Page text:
Ryse – Son of Rome accessibility review

Josh Straub6 minute read

RYSE made its debut during E3 in July of 2013 and received glowing marks for its graphics, but was heavily-criticized for the QTE-heavy gameplay shown. Upon its release, those criticisms rang true as well, but sometimes, what may be a “bad” experience for some is a good one for others. While Ryse may not offer up the depth of a God of War game, it would theoretically gain a lot from appearing to be essentially “QTE the game” in pre-release videos. Unfortunately, that doesn’t quite wind up being the case in reality. However, the game does feature a number of measures that wind up making the game more playable to at least some degree for those with disabilities.

Brightly-colored button prompts matching up with the face buttons pop up for item and object interaction, as well as battles. Given the size of the objects and characters in the game, they cover a lot of the screen make it fairly easy to figure out which button to push, which is a welcome change from God of War going from colored prompts to just single-color ones with alternating shapes. While going with the solid colors does hurt the cinematography a bit, it’s a price worth paying for the gains it gives to people with vision problems. The fast-paced action varies from GoW-style combat to projectile-shooting and group blocking as well as troop commanding, and does require a bit of individual analysis.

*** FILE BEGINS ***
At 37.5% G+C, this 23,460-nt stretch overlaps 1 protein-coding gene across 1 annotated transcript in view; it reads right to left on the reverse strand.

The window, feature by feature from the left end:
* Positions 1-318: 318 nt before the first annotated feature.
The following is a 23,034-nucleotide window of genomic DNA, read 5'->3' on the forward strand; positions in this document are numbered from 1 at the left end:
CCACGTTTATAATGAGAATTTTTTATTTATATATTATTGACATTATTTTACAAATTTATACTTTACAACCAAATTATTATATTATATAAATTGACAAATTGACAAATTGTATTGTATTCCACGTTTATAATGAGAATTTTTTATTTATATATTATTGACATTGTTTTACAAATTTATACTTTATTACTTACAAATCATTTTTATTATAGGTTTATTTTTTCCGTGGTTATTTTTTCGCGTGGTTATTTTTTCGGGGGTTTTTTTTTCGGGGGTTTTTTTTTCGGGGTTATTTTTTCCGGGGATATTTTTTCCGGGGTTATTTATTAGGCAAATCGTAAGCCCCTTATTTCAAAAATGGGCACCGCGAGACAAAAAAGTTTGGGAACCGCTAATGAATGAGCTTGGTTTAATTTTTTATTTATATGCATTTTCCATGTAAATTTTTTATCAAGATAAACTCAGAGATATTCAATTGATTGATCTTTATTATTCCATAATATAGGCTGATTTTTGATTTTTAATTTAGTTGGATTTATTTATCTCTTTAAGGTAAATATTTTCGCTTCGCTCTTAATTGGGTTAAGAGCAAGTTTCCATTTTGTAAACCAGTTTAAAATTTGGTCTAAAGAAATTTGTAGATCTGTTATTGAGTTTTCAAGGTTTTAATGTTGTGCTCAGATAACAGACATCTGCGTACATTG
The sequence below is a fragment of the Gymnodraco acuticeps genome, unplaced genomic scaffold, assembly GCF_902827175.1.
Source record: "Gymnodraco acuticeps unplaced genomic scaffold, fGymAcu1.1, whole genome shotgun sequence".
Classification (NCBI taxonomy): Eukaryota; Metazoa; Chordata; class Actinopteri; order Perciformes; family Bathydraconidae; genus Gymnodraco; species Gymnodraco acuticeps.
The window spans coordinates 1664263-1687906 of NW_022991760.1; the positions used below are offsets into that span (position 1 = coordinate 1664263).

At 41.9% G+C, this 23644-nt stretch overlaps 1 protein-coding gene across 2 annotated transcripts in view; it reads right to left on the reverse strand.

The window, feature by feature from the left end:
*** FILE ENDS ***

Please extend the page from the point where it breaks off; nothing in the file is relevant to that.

The bulk of the game’s combat isn’t just the QTE-fest people saw before it came out – those portions are limited to the violent executions, which aren’t the only way to kill enemies. You can also kill them with basic X and Y attacks after mixing up some blocking and shield shoves to open up an attack window. Rolling out of the way offers up a more sure-fire way to avoid damage than blocking does, but doesn’t give you as much time to attack – so there’s a great risk/reward system on display there. The basic combat feels a bit less visceral than GoW, but the executions are about on par with GoW’s most violent cinematic deaths and can be done in pretty much any battle you’re in. There’s no fail state with the executions, so if you press Y when you should have pressed X, don’t worry – you’ll still get the kill and the animation will follow through, you just won’t gain as much XP from the kill. It’s a fantastic system to help those whose reaction time isn’t the best, and helps prevent the game from being anywhere near as frustrating as the God of War series can be.